Schulze Baking Company Plant

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Location
41°47'44"N
087°37'28"W
Country
 United States of America
Categories
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Description

Schulze Baking Company Plant is a factory building located on the South Side of Chicago, Illinois, United States. It is located at 40 East Garfield Boulevard (also described as 55th Street and Wabash Avenue) in the Washington Park community area in Cook County. Built in 1914, the building was listed on the National Register of Historic Places on November 12, 1982. Originally built for the Schulze Baking Company, it was the home of the Hostess Brands' Butternut Bread until 2004.The building features a terra cotta exterior with ornamentation that pays tribute to Louis Sullivan. The original flooring is made of reinforced concrete. In the early 21st century, the building fell into a state of disrepair. In 2016, however, a developer stated that the building was being rehabilitated for adaptive reuse in 2017 and following years as a data center.

Location and function

The building is located between the western edge of Washington Park and the Dan Ryan Expressway along a section of Garfield Boulevard that formerly hosted prominent businesses including Schulze and the Wanzer Milk Company. The area has suffered from economic decay and crime during the second half of the 20th century. One of the few significant remaining businesses in the old Black Belt during this time was Hostess, which still used the building to make Butternut Bread.

Baking company

Schulze, with its signature Butternut Bread, eventually became Interstate Bakeries Corporation/Hostess Brands. The business was once Chicago's largest wholesale business entity. Although, according to Form 10-K filings by the Interstate Bakeries Corporation with the United States Securities and Exchange Commission, the Schulze Baking Company was not formed until 1927, many records contradict this claim. Historical accounts of Chicago claim that Paul Schulze, 1910-11 president of the National Association of Master Bakers, started the Schulze Baking Company in 1893 with his brothers. Interstate's own company history even confirms the 1893 beginning of Schulze.In 1912, prior to the construction of the plant, the company had four baking plants throughout the city of Chicago and general offices in the Chicago Stock Exchange Building on LaSalle Street in the Chicago Loop. In the 1910s, the company had extensive legal battles regarding protecting its trademarks.In 1921 Paul Schulze sold control of the company to Ralph Leroy Nafziger. In 1930 Nafziger announced the formation of Interstate Bakeries through the merger of Schulze Baking and Western Bakeries of Los Angeles to form Interstate Bakeries. Schulze and Western continued to maintain their own separate companies under the Interstate umbrella until 1937 when Schulze formally became Interstate. Paul Schulze went on to operate small bakeries elsewhere under the name of Schulze and Burch Biscuit Company.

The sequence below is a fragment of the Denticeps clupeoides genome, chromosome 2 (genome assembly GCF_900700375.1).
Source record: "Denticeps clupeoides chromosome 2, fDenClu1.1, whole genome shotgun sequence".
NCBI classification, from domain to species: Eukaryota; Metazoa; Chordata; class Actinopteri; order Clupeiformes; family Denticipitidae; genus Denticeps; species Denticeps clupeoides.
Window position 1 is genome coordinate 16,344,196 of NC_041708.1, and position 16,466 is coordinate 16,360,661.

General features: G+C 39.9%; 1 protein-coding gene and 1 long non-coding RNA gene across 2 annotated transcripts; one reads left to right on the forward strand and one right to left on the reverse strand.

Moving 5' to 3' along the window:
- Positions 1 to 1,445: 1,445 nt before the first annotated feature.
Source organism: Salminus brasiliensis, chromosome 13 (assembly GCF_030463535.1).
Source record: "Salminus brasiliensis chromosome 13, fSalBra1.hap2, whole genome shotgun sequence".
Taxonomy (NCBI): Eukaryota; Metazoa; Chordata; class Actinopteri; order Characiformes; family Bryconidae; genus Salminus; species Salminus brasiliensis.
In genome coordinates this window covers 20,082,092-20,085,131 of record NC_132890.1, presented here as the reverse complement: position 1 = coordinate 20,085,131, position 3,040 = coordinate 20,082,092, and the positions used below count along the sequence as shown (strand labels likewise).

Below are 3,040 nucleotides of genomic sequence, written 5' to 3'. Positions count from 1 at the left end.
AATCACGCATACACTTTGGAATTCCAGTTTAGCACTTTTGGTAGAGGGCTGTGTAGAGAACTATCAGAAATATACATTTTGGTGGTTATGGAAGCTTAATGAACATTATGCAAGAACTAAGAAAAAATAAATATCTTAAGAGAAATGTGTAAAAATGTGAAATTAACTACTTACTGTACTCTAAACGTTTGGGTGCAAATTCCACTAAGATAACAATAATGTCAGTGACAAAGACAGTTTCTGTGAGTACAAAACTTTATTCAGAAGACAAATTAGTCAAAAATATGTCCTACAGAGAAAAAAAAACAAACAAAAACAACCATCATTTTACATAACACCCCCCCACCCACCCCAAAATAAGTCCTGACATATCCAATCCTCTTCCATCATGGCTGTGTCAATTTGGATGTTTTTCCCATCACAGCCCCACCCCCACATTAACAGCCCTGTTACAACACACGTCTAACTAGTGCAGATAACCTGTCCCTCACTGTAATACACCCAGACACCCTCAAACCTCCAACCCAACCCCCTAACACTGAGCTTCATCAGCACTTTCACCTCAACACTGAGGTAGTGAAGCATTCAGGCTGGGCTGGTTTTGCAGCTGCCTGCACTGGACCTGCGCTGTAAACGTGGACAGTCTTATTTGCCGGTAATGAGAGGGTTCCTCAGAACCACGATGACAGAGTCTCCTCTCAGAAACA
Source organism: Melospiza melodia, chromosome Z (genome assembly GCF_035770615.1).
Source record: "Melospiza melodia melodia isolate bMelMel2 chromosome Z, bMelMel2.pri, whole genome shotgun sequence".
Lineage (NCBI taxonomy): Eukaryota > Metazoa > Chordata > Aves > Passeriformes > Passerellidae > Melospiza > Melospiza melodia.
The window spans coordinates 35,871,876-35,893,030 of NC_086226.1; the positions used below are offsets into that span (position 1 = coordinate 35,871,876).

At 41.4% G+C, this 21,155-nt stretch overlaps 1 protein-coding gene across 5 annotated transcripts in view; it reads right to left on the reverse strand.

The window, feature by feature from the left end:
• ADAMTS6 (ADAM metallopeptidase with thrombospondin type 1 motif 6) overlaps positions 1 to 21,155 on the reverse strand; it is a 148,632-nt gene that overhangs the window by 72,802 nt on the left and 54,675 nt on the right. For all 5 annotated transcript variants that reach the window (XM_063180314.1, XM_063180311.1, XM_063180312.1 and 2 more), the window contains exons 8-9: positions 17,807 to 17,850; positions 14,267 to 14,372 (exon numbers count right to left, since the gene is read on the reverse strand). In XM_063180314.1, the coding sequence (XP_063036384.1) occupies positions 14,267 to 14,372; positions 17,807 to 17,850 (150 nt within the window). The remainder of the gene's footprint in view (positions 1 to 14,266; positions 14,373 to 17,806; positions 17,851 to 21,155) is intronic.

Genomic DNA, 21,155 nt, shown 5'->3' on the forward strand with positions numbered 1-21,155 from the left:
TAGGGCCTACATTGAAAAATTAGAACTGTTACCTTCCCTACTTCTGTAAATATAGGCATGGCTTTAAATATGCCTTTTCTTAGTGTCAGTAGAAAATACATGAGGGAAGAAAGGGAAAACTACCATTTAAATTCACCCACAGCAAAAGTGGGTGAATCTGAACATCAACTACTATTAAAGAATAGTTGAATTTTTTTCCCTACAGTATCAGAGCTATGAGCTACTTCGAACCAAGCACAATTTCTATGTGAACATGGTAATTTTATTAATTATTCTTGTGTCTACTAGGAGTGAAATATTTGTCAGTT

Architecture

The building is a white terra cotta structure designed by John Ahlschlager in 1914 for the Schulze Baking Company. The terra cotta walls were five storeys high. The building featured blue lettering, foliated cornice ornamentation, and stringcourses of rosettes. The building uses 700 windows grouped to complement the ornamentation's allusion to themes of nature and purity. The ornamentation is considered abstract, Sullivanesque and modern. The company used Apron conveyor manufactured by the Jeffrey Manufacturing Company of Columbus, Ohio. A lengthy low industrial complex extends northward behind the main five-story building.The structure has a flat concrete slab floor with four-way reinforcement designed to support 300 pounds per square inch (2,100 kPa). The dimensions of the building 298 feet 4 inches (90.93 m) by 160 feet (49 m) and it is composed of floor space segmented into 17 feet 6 inches (5.33 m) by 20 feet (6.1 m). The second floor is 9 inches (23 cm) thick except in the 7 feet 6 inches (2.29 m) square surrounding each column where it is 14 inches (36 cm) thick.As of late 2008, the building was showing signs of wear, disrepair and neglect. At least one terra cotta cornice was missing, and the building had numerous walkway coverings to protect passersby from falling debris such as further terra cotta loss. One side wall was propped up with wood beams at 45 degree angles. In addition, the building had some graffiti markings. However, developer Ghian Foreman stated in February 2016 that the rehabilitation of the former Schulze Baking Company plant into a data center, to be called the Midway Technology Center, was on schedule for operation in 2017. The adaptive reuse project allegedly involved the investment of more than $130 million.
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